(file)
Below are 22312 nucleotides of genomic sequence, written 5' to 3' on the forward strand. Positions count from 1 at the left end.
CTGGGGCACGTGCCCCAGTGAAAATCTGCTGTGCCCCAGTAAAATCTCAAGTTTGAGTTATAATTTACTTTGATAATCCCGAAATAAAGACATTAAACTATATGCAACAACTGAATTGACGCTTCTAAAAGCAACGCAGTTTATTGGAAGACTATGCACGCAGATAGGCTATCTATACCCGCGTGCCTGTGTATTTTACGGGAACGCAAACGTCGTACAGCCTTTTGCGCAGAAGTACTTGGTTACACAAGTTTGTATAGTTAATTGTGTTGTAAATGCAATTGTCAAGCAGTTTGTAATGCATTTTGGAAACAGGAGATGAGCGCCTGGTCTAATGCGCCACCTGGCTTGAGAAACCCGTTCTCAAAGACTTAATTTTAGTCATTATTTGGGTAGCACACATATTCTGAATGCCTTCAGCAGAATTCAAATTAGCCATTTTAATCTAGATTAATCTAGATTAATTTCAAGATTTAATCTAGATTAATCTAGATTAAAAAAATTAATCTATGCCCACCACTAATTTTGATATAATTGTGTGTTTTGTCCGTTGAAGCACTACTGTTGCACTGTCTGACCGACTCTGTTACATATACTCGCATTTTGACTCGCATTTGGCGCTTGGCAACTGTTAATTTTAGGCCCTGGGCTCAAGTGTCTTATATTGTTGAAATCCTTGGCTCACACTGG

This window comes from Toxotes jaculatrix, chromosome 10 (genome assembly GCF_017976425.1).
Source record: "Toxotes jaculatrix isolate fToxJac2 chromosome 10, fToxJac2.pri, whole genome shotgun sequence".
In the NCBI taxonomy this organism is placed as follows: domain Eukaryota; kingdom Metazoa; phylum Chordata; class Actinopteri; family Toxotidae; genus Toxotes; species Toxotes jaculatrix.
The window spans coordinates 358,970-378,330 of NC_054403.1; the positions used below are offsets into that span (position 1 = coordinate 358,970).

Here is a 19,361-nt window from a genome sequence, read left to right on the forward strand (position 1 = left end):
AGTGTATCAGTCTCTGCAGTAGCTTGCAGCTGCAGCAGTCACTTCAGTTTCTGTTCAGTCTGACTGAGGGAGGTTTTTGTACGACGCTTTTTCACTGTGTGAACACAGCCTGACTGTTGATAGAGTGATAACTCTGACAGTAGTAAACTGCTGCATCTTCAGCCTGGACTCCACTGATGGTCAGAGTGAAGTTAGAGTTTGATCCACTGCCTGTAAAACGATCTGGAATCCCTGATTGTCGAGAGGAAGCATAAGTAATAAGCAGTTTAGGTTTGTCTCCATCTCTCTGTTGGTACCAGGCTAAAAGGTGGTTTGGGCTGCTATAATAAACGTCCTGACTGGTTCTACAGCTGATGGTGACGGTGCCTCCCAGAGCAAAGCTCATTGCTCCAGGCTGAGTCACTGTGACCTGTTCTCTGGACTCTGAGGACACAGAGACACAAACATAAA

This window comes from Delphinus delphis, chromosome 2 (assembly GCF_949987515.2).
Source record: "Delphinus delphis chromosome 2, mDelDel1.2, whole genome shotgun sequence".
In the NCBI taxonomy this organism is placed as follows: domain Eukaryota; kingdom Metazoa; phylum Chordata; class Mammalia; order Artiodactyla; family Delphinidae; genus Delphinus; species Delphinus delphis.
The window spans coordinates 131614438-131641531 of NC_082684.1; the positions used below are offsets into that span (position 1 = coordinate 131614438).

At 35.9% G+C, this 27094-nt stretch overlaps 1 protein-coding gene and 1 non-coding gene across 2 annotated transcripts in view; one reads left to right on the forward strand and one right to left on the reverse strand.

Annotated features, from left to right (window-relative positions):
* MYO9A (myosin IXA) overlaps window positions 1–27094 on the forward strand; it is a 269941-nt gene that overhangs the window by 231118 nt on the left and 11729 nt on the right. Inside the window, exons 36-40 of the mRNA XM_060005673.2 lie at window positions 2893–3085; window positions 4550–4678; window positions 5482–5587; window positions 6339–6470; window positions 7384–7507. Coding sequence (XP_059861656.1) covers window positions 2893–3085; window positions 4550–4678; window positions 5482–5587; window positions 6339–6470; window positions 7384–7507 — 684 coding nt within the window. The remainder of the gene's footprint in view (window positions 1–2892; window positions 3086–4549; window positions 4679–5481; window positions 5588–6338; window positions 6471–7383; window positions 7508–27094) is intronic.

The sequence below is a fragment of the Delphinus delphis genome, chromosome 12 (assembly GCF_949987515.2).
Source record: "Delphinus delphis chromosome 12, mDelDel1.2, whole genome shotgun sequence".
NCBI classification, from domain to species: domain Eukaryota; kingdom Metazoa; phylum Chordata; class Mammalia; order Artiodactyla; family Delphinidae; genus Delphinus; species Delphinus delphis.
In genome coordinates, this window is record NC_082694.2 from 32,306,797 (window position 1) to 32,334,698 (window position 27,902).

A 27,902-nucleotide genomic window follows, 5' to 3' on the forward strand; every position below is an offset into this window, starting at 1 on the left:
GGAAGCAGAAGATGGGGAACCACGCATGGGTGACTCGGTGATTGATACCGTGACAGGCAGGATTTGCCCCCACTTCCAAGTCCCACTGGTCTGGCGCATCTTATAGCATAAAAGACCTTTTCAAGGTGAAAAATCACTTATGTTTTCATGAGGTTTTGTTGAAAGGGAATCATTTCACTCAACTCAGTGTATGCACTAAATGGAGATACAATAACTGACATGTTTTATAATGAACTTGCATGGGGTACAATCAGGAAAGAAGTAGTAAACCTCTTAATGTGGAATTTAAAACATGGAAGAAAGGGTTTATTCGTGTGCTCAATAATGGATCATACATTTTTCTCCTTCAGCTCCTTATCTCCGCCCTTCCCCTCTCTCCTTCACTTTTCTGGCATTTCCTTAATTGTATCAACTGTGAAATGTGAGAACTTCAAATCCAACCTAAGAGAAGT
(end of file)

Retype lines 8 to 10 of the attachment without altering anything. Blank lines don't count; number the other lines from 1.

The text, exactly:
AGTGTATCAGTCTCTGCAGTAGCTTGCAGCTGCAGCAGTCACTTCAGTTTCTGTTCAGTCTGACTGAGGGAGGTTTTTGTACGACGCTTTTTCACTGTGTGAACACAGCCTGACTGTTGATAGAGTGATAACTCTGACAGTAGTAAACTGCTGCATCTTCAGCCTGGACTCCACTGATGGTCAGAGTGAAGTTAGAGTTTGATCCACTGCCTGTAAAACGATCTGGAATCCCTGATTGTCGAGAGGAAGCATAAGTAATAAGCAGTTTAGGTTTGTCTCCATCTCTCTGTTGGTACCAGGCTAAAAGGTGGTTTGGGCTGCTATAATAAACGTCCTGACTGGTTCTACAGCTGATGGTGACGGTGCCTCCCAGAGCAAAGCTCATTGCTCCAGGCTGAGTCACTGTGACCTGTTCTCTGGACTCTGAGGACACAGAGACACAAACATAAA

This window comes from Delphinus delphis, chromosome 2 (assembly GCF_949987515.2).
Source record: "Delphinus delphis chromosome 2, mDelDel1.2, whole genome shotgun sequence".